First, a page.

Would eight be better than four?
That was the obvious question after Sunday’s announcement of the final College Football Playoff rankings, which determined the four teams that will compete for the national championship.
The semi-finals will match No. 1 Alabama, the SEC champion, vs. No. 4 Washington, the Pac-12 champ, in the Peach Bowl, and No. 2 Clemson, the ACC champ, vs. No. 3 Ohio State, the Big Ten East Division runner-up, in the Fiesta Bowl.
On the outside looking in are the Big Ten champion, No. 5 Penn State, and the Big 12 champion, No. 7 Oklahoma, as well as No. 6 Michigan, which beat Penn State by 39 points and lost to Ohio State in double overtime, and No. 8 Wisconsin, the Big Ten West champ.
As a bowl director, I originally was opposed to the playoff, fearing that it would diminish the bowls (which it did) and the regular season (which it didn’t). The playoff has proven to be a huge success, and a boon to the sport.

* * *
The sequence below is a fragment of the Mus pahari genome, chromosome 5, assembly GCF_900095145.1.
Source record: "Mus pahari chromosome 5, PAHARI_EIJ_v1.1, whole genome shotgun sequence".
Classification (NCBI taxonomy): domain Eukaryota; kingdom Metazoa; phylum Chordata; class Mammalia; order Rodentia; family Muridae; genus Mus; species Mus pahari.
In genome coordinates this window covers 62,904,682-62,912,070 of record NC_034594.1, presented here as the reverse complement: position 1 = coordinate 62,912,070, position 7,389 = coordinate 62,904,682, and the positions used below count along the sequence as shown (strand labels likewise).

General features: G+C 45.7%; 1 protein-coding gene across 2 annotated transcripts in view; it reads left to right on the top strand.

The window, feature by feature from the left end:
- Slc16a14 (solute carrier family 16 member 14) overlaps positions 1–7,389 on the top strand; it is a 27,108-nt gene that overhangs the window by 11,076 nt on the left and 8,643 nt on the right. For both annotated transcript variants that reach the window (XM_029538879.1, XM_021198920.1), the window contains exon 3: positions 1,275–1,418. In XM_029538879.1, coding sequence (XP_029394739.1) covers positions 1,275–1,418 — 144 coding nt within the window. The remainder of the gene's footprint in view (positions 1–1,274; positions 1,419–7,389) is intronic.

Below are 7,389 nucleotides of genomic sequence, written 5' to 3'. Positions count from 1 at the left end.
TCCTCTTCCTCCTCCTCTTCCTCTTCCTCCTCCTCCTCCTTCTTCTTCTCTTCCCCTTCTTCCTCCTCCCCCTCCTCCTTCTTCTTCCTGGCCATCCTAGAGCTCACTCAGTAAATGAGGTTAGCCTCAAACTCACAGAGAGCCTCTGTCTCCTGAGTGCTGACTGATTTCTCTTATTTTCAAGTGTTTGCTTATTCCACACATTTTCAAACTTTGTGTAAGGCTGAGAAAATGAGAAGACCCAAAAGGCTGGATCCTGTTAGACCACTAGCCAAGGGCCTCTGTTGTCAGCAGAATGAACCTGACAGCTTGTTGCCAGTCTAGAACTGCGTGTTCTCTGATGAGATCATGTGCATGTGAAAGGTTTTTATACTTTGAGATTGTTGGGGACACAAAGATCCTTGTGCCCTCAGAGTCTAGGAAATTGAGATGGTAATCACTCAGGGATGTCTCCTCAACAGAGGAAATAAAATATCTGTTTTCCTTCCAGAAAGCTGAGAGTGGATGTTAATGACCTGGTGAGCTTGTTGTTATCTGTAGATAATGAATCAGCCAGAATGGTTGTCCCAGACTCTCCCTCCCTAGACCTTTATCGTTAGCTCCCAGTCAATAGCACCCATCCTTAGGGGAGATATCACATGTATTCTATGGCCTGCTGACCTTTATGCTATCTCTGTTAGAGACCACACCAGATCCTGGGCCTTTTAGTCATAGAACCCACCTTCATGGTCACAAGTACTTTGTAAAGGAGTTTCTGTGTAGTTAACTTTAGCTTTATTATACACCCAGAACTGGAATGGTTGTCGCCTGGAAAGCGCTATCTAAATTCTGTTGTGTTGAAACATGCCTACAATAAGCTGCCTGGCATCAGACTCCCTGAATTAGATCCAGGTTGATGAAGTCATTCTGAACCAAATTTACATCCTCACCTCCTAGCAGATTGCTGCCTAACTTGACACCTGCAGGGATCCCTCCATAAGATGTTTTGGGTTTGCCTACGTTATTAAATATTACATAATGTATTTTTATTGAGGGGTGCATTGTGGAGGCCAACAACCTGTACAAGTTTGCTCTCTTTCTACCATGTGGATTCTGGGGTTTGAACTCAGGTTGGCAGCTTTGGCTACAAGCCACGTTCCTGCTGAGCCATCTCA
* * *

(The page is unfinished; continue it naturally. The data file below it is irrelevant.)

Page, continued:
But if we’re going to do it, let’s do it right. Four teams is better than the old two-team BCS model, but when you have five “power” conferences, one or more champions will be left out of the playoff every year—two were left out this year—and one or more deserving teams won’t get to compete for the title. If you go to an eight-team tourney, each year’s field would feature the five league champs plus the next three highest rated teams. More elite teams would have a chance to grab the brass ring, and there would be less quibbling over who was left out.
Imagine these quarter-final pairings in an eight-team playoff this season:
No. 1 Alabama vs. No. 8 Wisconsin
No. 2 Clemson vs. No. 7 Oklahoma
No. 3 Ohio State vs. No. 6 Michigan
No. 4 Washington vs. No. 5 Penn State
We’re in the third year of a 12-year playoff agreement between the conferences and ESPN. However, the playoff could easily be expanded to include eight teams before the original contract expires. Why? Because the structure is already in place. At present, two semi-final games rotate through six different bowls (the “New Year’s Six"). These same six bowls could host an eight-team playoff—four for the quarter-finals and two for the semis, with the championship game awarded by bid, as it is now. Is it possible the commissioners had expansion in mind when they set up the original six-bowl format?
Our feeling is that the eight-team playoff will become a reality in 2020, after the first six years of the 12-year deal are concluded.